Climate Change and Agriculture

How can grazing and tilling reduce greenhouse gas emissions?

Differences in nitrous oxide emissions and nitrogen retention can increase the mitigation potential for greenhouse gas reduction in organic systems. Some processes can increase carbon storage in conventional, reduced tillage and no-tillage agricultural systems. Louise Jackson, professor emerita of land, air, and water resources anticipates climate change impacts on agricultural systems and compares ecosystem services across farmscapes and along gradients from intensive, irrigated agriculture to low input, grazed, upland systems in California.

 

What can we learn from historical water records to help predict irrigation needs?

Hydrologic modeling studies can evaluate the long-term impacts of climate change on crop water requirements, soil salinity and groundwater quality. Using historical water availability data, Jan Hopmans, professor of land, air, and water resources, applied a climate change model and sensitivity analysis to show that estimate crop evapotranspiration values are not likely to increase in California’s Central Valley because of the increasing atmospheric carbon dioxide concentrations. However, much uncertainty remains because of the large unknown heat tolerance for the wide range of crops grown in the Central Valley.

 

Can California offset greenhouse gas emissions through increasing carbon dioxide absorption by perennial crops?

Large information gaps exist concerning how much carbon might be sequestered by perennial crops in California, and how management practices for nitrogen fertilizers applied to orchards and vineyards can be utilized in a manner that would reduce nitrous oxide emissions. Researchers in the lab of David R. Smart, associate professor of viticulture and enology, work on several facets of this question, including turnover and decomposition of roots in vineyards and orchards, changes in emissions of carbon dioxide and nitrous oxide following fertilization and irrigation, and quantitative comparisons of carbon and nitrogen emissions in perennial crops with natural ecosystems. One overall objective is to determine how agricultural systems can be managed in ways that partner with State and Federal agencies in order to improve California air quality.

 

How will agriculture be a source and a sink for greenhouse gases under a changing climate?

Agricultural lands are going to be further depleted in soil carbon with global warming. Johan Six, assistant professor of plant sciences, and colleagues work to determine whether agricultural practices such as cover cropping, reducing fertilizers, manuring and conservation tillage are economically feasible practices to increase soil carbon and reduce the emissions of other greenhouse gas. They are integrating ecosystem models with economic models to help the state of California better understand how carbon trading might help energy suppliers comply with future reductions in greenhouse gas emissions.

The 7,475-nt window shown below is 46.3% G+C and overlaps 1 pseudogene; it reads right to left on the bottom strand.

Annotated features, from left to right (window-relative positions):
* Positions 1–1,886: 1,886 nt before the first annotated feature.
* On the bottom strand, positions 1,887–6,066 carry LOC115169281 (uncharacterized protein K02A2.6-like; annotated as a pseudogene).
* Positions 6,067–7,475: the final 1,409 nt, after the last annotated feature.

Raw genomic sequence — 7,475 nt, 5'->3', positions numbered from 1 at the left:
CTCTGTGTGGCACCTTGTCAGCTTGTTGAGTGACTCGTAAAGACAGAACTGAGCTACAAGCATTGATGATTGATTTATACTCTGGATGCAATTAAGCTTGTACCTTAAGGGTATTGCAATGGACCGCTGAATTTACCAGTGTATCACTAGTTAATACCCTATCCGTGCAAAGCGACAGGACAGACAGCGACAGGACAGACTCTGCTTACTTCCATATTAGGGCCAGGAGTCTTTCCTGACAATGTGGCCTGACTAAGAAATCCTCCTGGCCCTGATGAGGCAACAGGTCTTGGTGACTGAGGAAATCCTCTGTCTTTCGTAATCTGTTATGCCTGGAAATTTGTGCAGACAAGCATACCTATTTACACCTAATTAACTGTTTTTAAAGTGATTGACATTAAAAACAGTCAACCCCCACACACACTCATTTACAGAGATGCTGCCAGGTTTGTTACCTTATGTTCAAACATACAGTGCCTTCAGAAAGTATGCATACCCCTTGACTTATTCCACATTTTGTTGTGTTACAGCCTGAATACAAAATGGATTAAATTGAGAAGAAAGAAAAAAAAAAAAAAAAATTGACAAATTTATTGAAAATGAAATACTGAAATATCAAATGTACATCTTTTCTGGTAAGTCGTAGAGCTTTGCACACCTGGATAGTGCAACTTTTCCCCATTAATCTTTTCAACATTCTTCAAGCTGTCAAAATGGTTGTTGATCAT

How is projected climate change in California and internationally likely to affect economic prospects for California agriculture?

Dan Sumner, director of Agricultural Issues Center, expects many adjustments in California agriculture over the next several decades — climate change being only one. He observes that market effects caused by changes in supply and demand shifts outside of California may be more important than impact on production in California. California producers will seek comparative advantages by gradually adjusting what they produce, with some crops moving north and new crops introduced. Yields may decline or become more variable, but changes in price caused by climate change outside of California will affect what is produced and the income earned.

 

What is the effect of reduced tillage on greenhouse gas release and sequestration from agricultural fields?

Studies can determine if irrigated agricultural systems are a useful means of mitigating or “offsetting” greenhouse gas emissions. Kyaw Tha Paw U, professor of land, air, and water resources, and colleagues predict the effects of tillage on carbon sequestration in agricultural soils. Paw U has expertise in biometeorology, a branch of atmospheric science that studies the physical processes that govern exchanges between biological surfaces and the lower atmosphere. These exchanges include motion, heat and water vapor, and monitoring various gases from soils and plants in agricultural fields. He has monitored gases from fields that grow wheat, corn, sunflower and chick peas.

 

How do elevated carbon dioxide and ozone levels affect carbon and nutrient dynamics in agroecosystems?

According to research by Valerie Eviner, associate professor of plant sciences, and colleagues have found that elevated carbon dioxide and ozone can alter crop traits, which then alter nutrient and carbon dynamics. These changes in how carbon moves between the atmosphere and crops have the potential to alter long-term productivity and feedback to climate change.

 

What is sustainable agriculture and how is sustainable agriculture research and education adapting to climate change?

Details of sustainability differ from place to place. In California, the economic, environmental and social dimensions of agriculture, food, nutrition and health are interconnected. Leadership in California sustainability focuses on sophisticated science and methods in agriculture, not production of low-cost agricultural products. Thomas Tomich, professor of environmental science and policy, develops proof of concept in methods for improving land, air and water quality. Tomich directs the UC Agriculture and Natural Resources statewide Sustainable Agriculture Research and Education Program (SAREP) and is the founding director of the Agricultural Sustainability Institute.

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